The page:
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Shake Shack Wants to Entice Workers With Four-Day Workweeks

Butterball recalls 39 tons of raw turkey, and more news to start the day

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A burger, fries, and drink at shake shack Scott Olson/Getty Images
Brenna Houck is a Cities Manager for the Eater network. She previously edited Eater Detroit and reported for Eater. You can follow her on the internet at @brennahouck.

Shake Shack tests four-day workweeks at Vegas restaurants

Fast-growing burger chain Shake Shack is exploring the idea of offering its employees a four-day workweek, Bloomberg reports. The company’s CEO Randy Garutti told investors on Thursday that several Las Vegas-area Shake Shack locations have been testing the schedule as an option to attract and retain workers in a tight labor market. “If we can figure that out on scale, it could be a big opportunity,” Garutti says. “We’re not promising it yet, but it’s something we’re having fun trying, and seeing how our leaders like it on a recruiting basis and ongoing retention basis.”

Although Garutti suggests that “nobody’s really been able to figure [four-day weeks] out in the restaurant business,” the shortened week is already being done in some parts of the industry as a way to combat fatigue from long workdays. Michelin-starred restaurants including Maaemo in Norway and 21212 in Edinburgh offer three- and four-day work weeks. Aloha Hospitality in Alabama also recently announced a four-day week at its Alabama restaurants.

And in other news...

  • Butterball issued a nationwide recall for more than 78,000 pounds of ground turkey over concerns it may be contaminated with salmonella. The turkey was produced nine months ago on July 7, 2018, meaning it’s more likely to be in a freezer than a refrigerator. [USA Today]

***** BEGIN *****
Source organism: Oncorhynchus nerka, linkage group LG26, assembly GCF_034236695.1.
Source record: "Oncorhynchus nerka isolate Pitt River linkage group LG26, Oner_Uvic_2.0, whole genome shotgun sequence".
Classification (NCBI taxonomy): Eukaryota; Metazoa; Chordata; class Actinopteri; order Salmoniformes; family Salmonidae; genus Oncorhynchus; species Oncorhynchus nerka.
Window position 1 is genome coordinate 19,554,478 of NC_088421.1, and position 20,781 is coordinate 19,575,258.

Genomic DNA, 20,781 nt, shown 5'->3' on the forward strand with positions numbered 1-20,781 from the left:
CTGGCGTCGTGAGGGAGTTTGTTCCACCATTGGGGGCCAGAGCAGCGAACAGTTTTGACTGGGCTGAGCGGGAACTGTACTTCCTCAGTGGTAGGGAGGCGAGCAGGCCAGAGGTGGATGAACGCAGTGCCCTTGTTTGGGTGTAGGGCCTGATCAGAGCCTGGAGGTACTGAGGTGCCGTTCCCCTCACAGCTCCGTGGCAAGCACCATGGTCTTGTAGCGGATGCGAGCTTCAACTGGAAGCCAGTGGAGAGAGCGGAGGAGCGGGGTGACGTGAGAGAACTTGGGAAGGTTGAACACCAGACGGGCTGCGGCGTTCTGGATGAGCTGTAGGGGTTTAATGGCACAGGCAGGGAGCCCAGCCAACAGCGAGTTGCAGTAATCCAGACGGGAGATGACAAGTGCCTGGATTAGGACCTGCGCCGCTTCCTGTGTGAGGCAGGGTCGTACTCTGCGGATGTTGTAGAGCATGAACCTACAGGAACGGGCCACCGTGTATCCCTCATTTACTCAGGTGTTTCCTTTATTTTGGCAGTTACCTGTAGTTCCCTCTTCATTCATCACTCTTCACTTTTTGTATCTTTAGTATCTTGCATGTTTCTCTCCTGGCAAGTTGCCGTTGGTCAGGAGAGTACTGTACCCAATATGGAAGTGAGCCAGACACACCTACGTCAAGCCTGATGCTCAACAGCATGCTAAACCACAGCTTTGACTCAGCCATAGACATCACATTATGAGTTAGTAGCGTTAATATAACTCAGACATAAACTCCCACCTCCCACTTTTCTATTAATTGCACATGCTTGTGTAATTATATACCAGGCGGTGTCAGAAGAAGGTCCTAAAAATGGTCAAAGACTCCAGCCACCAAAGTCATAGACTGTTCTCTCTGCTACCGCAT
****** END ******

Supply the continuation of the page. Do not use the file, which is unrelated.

• Do pies foreshadow the coming of death in Game of Thrones? This seems like it might just be a coincidence. [The Ringer]
  • Burger King is now offering app users a coffee subscription and it’s kind of a screaming deal: $5 per month gets subscribers one free coffee per day. The downside is that subscribers would have to drink Burger King coffee every day. [The Takeout]
  • A fresh chicken shortage may be on the way to UK locations of KFC as the company switches to a new delivery company. [Daily Mail]
  • Channel 4 renewed the world’s most polite televised food competition The Great British Baking Off for two more seasons, airing through 2021. The station also plans to revive the adorable Junior Bake Off. [Deadline]
  • Here’s a look around the new Queer Eye loft in Kansas City, designed by star Bobby Berk for season 3 on Netflix. [People]
  • The organic food industry may be booming, but massive organic farms tend to look a lot like other industrial agricultural operations. That’s not exactly the idyllic vision of small farmers and bucolic, pesticide-free veggie plots consumers typically imagine when they see the “organic” label. [WaPo]
  • Restaurant delivery is growing in popularity despite its expense, because people don’t have enough time or energy to cook anymore. [WSJ]
  • When Big Tobacco faced a crackdown on cigarettes, it turned to pushing sugary beverages like Kool-Aid Bursts, Hawaiian Punch, and Capri Suns on kids. [NYT]
  • A new list from Food & Wine recognizes 19 restaurants that provide quality work environments. [Food & Wine]

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